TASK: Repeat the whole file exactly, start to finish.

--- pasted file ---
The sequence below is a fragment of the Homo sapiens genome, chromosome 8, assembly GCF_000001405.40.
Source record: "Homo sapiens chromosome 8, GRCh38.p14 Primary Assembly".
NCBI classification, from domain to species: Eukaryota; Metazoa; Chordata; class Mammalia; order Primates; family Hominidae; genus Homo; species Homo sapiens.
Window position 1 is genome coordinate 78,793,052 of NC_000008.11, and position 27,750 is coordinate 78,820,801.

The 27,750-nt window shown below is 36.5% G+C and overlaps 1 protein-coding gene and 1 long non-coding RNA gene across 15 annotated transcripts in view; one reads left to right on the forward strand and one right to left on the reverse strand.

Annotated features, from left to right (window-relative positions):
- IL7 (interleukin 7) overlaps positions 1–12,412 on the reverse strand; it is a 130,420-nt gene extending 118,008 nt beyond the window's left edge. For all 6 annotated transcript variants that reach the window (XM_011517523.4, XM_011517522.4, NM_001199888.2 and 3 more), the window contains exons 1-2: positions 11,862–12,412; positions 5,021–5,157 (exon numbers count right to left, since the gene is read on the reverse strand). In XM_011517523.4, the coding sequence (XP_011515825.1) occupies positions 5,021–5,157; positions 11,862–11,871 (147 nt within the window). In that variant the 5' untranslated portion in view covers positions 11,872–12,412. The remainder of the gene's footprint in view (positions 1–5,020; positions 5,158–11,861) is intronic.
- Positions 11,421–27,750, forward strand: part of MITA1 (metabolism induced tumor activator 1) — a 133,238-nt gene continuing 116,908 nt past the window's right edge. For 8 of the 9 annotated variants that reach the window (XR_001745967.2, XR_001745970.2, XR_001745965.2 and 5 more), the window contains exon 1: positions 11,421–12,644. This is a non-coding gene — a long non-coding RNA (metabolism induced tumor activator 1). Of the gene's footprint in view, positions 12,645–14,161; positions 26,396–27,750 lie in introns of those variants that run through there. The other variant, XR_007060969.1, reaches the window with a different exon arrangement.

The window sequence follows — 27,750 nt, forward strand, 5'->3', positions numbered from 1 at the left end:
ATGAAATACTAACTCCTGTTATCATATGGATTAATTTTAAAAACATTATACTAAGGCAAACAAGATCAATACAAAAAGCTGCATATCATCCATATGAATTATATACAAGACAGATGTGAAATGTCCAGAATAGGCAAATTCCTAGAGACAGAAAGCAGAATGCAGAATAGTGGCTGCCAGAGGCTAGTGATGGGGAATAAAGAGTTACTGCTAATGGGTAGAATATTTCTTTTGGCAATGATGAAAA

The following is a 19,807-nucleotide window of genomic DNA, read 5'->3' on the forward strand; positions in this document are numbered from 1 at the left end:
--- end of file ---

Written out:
The sequence below is a fragment of the Homo sapiens genome, chromosome 8, assembly GCF_000001405.40.
Source record: "Homo sapiens chromosome 8, GRCh38.p14 Primary Assembly".
NCBI classification, from domain to species: Eukaryota; Metazoa; Chordata; class Mammalia; order Primates; family Hominidae; genus Homo; species Homo sapiens.
Window position 1 is genome coordinate 78,793,052 of NC_000008.11, and position 27,750 is coordinate 78,820,801.

The 27,750-nt window shown below is 36.5% G+C and overlaps 1 protein-coding gene and 1 long non-coding RNA gene across 15 annotated transcripts in view; one reads left to right on the forward strand and one right to left on the reverse strand.

Annotated features, from left to right (window-relative positions):
- IL7 (interleukin 7) overlaps positions 1–12,412 on the reverse strand; it is a 130,420-nt gene extending 118,008 nt beyond the window's left edge. For all 6 annotated transcript variants that reach the window (XM_011517523.4, XM_011517522.4, NM_001199888.2 and 3 more), the window contains exons 1-2: positions 11,862–12,412; positions 5,021–5,157 (exon numbers count right to left, since the gene is read on the reverse strand). In XM_011517523.4, the coding sequence (XP_011515825.1) occupies positions 5,021–5,157; positions 11,862–11,871 (147 nt within the window). In that variant the 5' untranslated portion in view covers positions 11,872–12,412. The remainder of the gene's footprint in view (positions 1–5,020; positions 5,158–11,861) is intronic.
- Positions 11,421–27,750, forward strand: part of MITA1 (metabolism induced tumor activator 1) — a 133,238-nt gene continuing 116,908 nt past the window's right edge. For 8 of the 9 annotated variants that reach the window (XR_001745967.2, XR_001745970.2, XR_001745965.2 and 5 more), the window contains exon 1: positions 11,421–12,644. This is a non-coding gene — a long non-coding RNA (metabolism induced tumor activator 1). Of the gene's footprint in view, positions 12,645–14,161; positions 26,396–27,750 lie in introns of those variants that run through there. The other variant, XR_007060969.1, reaches the window with a different exon arrangement.

The window sequence follows — 27,750 nt, forward strand, 5'->3', positions numbered from 1 at the left end:
ATGAAATACTAACTCCTGTTATCATATGGATTAATTTTAAAAACATTATACTAAGGCAAACAAGATCAATACAAAAAGCTGCATATCATCCATATGAATTATATACAAGACAGATGTGAAATGTCCAGAATAGGCAAATTCCTAGAGACAGAAAGCAGAATGCAGAATAGTGGCTGCCAGAGGCTAGTGATGGGGAATAAAGAGTTACTGCTAATGGGTAGAATATTTCTTTTGGCAATGATGAAAA

The following is a 19,807-nucleotide window of genomic DNA, read 5'->3' on the forward strand; positions in this document are numbered from 1 at the left end: